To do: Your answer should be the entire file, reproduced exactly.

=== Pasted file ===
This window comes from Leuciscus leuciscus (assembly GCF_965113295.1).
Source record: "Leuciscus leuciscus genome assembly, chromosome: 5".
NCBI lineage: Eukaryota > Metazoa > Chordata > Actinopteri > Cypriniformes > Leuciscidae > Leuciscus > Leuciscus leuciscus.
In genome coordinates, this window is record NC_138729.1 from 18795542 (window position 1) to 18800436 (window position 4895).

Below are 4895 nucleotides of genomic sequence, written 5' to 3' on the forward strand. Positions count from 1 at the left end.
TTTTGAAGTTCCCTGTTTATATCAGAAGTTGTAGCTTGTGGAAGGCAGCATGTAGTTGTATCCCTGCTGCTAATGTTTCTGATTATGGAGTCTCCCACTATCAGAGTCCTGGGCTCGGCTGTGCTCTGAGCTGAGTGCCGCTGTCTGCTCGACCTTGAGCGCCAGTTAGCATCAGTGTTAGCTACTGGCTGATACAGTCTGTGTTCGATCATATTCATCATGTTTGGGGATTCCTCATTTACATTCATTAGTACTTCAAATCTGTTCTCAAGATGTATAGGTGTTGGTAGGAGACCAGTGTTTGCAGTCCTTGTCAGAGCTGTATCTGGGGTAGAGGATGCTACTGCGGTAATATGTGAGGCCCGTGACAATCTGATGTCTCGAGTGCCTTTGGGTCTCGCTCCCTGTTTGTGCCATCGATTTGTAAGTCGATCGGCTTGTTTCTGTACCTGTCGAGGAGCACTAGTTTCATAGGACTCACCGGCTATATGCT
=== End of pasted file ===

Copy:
This window comes from Leuciscus leuciscus (assembly GCF_965113295.1).
Source record: "Leuciscus leuciscus genome assembly, chromosome: 5".
NCBI lineage: Eukaryota > Metazoa > Chordata > Actinopteri > Cypriniformes > Leuciscidae > Leuciscus > Leuciscus leuciscus.
In genome coordinates, this window is record NC_138729.1 from 18795542 (window position 1) to 18800436 (window position 4895).

Below are 4895 nucleotides of genomic sequence, written 5' to 3' on the forward strand. Positions count from 1 at the left end.
TTTTGAAGTTCCCTGTTTATATCAGAAGTTGTAGCTTGTGGAAGGCAGCATGTAGTTGTATCCCTGCTGCTAATGTTTCTGATTATGGAGTCTCCCACTATCAGAGTCCTGGGCTCGGCTGTGCTCTGAGCTGAGTGCCGCTGTCTGCTCGACCTTGAGCGCCAGTTAGCATCAGTGTTAGCTACTGGCTGATACAGTCTGTGTTCGATCATATTCATCATGTTTGGGGATTCCTCATTTACATTCATTAGTACTTCAAATCTGTTCTCAAGATGTATAGGTGTTGGTAGGAGACCAGTGTTTGCAGTCCTTGTCAGAGCTGTATCTGGGGTAGAGGATGCTACTGCGGTAATATGTGAGGCCCGTGACAATCTGATGTCTCGAGTGCCTTTGGGTCTCGCTCCCTGTTTGTGCCATCGATTTGTAAGTCGATCGGCTTGTTTCTGTACCTGTCGAGGAGCACTAGTTTCATAGGACTCACCGGCTATATGCT